And the effort to actually to do it, not just talk about it, requires a kind of courage I don’t seem to have yet.” He also said, “All the attention and engagement and work you need to get from the reader can’t be for your benefit; it’s got to be for hers.”One of the great pleasures in reading Wallace is to watch him struggle to give the reader her due.His first novel, “The Broom of the System,” published in 1987, tells of a young woman who worries that she might exist only as a character in a story.
In a 1989 letter to the novelist Jonathan Franzen, a friend, Wallace said that “Broom” felt as if it had been written by “a very smart fourteen-year-old.”“Infinite Jest,” which came out almost a decade after “Broom,” was a vast investigation into America as the land of addictions: to television, to drugs, to loneliness.
The book comes to center on a halfway-house supervisor named Don Gately, a member of Alcoholics Anonymous, who, with great effort, resists these enticements.
But after “Infinite Jest” Wallace came to feel that his prose was too often arch and arid.
Without capitulating to realism, he wanted to tell his stories in a more straightforward way.
The critic James Wood cited “Infinite Jest” as representative of the kind of fiction dedicated to the “pursuit of vitality at all costs.” At times, Wallace felt the same way.
“I’m sad and empty as I always am, when I finish something long,” Wallace wrote to Franzen, shortly before the book’s publication.
There was also Wallace’s outsized passion for the printed word at a time when it looked like it needed champions.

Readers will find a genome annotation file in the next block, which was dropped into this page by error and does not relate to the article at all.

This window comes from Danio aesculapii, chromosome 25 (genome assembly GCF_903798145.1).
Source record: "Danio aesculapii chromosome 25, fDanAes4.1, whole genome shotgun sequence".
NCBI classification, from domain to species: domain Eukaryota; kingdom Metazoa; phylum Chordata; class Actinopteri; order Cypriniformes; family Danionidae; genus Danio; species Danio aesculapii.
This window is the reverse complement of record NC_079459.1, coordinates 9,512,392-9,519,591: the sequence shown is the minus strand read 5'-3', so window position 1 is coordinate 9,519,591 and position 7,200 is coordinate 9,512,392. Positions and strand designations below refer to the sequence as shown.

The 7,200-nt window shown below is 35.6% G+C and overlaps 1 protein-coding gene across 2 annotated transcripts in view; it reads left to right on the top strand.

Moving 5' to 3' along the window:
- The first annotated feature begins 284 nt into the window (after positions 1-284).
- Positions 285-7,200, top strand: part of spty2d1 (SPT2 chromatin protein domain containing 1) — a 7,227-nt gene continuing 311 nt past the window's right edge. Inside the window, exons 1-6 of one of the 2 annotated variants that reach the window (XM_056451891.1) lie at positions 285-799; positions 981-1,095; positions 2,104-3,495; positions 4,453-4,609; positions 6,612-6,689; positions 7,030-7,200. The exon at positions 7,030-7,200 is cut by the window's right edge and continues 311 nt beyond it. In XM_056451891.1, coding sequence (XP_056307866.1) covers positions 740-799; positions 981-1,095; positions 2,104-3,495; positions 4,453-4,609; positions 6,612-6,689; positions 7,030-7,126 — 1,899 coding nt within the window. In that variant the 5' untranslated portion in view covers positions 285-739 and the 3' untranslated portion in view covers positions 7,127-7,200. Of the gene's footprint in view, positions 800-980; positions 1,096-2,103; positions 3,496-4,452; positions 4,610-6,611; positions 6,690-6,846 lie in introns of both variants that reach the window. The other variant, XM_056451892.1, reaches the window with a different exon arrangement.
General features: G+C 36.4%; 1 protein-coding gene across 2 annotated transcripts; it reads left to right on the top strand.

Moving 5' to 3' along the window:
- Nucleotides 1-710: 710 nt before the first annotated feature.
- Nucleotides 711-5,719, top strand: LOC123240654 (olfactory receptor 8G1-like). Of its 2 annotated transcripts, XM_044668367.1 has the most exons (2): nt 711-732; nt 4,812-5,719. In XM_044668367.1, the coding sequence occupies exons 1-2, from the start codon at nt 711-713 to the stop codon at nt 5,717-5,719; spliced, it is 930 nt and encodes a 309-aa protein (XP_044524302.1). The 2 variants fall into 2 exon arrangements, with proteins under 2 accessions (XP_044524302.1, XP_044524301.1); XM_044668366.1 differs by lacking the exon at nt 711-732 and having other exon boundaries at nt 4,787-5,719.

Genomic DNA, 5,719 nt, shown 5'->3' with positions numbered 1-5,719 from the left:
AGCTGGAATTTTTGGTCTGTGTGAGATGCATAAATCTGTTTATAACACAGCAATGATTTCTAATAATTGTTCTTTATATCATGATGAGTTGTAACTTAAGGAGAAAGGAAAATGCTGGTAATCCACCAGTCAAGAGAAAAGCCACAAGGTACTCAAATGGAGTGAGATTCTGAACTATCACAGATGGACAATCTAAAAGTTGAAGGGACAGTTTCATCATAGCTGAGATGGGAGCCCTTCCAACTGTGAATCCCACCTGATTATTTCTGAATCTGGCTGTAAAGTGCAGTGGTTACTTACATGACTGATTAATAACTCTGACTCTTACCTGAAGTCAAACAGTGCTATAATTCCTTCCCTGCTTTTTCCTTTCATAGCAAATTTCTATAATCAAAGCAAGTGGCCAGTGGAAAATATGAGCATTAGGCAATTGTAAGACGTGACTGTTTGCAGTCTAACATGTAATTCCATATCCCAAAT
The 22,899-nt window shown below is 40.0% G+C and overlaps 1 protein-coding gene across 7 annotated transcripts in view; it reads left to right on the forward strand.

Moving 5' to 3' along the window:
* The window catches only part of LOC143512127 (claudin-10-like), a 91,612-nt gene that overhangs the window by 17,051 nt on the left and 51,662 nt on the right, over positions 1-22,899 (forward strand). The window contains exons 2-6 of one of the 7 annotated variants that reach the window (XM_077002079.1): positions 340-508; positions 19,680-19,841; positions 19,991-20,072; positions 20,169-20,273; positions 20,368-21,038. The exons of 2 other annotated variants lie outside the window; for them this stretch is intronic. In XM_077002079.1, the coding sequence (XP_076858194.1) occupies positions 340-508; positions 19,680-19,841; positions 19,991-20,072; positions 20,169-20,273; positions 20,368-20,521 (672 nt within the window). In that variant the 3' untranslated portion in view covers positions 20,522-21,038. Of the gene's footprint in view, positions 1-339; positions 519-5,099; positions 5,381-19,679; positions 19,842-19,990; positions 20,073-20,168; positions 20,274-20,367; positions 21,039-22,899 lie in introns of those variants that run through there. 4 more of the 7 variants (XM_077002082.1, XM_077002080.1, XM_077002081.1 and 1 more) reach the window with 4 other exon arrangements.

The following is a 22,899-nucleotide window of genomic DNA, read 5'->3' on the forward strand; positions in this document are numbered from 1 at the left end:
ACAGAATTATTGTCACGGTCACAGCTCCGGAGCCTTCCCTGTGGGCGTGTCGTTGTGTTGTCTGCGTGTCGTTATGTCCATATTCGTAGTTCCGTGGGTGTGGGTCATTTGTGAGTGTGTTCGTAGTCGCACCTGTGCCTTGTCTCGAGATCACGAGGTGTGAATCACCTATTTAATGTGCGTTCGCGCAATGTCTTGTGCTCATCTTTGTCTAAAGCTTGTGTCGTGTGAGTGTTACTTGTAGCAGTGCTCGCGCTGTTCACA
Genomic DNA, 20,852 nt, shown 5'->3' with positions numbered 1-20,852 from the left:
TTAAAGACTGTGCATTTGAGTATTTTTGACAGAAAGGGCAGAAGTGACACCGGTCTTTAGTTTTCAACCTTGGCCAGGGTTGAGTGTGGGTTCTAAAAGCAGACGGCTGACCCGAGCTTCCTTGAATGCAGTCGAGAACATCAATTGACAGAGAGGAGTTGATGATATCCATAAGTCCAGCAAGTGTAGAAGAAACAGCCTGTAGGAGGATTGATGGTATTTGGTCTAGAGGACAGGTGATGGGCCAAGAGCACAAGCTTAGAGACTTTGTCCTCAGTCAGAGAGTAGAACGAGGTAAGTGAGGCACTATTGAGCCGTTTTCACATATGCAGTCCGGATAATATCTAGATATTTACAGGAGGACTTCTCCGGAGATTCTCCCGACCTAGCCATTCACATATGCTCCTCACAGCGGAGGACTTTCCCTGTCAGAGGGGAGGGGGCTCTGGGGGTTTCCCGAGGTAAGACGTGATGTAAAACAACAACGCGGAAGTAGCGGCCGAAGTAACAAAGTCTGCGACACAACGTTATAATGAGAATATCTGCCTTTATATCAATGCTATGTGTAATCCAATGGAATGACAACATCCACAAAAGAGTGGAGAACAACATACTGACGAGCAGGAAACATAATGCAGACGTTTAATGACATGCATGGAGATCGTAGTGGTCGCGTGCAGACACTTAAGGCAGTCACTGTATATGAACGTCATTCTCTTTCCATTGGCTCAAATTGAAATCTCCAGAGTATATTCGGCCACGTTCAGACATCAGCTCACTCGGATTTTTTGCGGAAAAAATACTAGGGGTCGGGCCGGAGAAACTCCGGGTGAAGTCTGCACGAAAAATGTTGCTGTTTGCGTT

His novels were overstuffed with facts, humor, digressions, silence, and sadness.
During this time, he produced two long novels, three collections of short stories, two books of essays and reporting, and “Everything and More,” a history of infinity. In “The Depressed Person,” a short story about an unhappy narcissistic young woman—included in Wallace’s 1999 collection, “Brief Interviews with Hideous Men”—he wrote, “Paxil, Zoloft, Prozac, Tofranil, Wellbutrin, Elavil, Metrazol in combination with unilateral ECT (during a two-week voluntary in-patient course of treatment at a regional Mood Disorders clinic), Parnate both with and without lithium salts, Nardil both with and without Xanax.
None had delivered any significant relief from the pain and feelings of emotional isolation that rendered the depressed person’s every waking hour an indescribable hell on earth.” He never published a word about his own mental illness.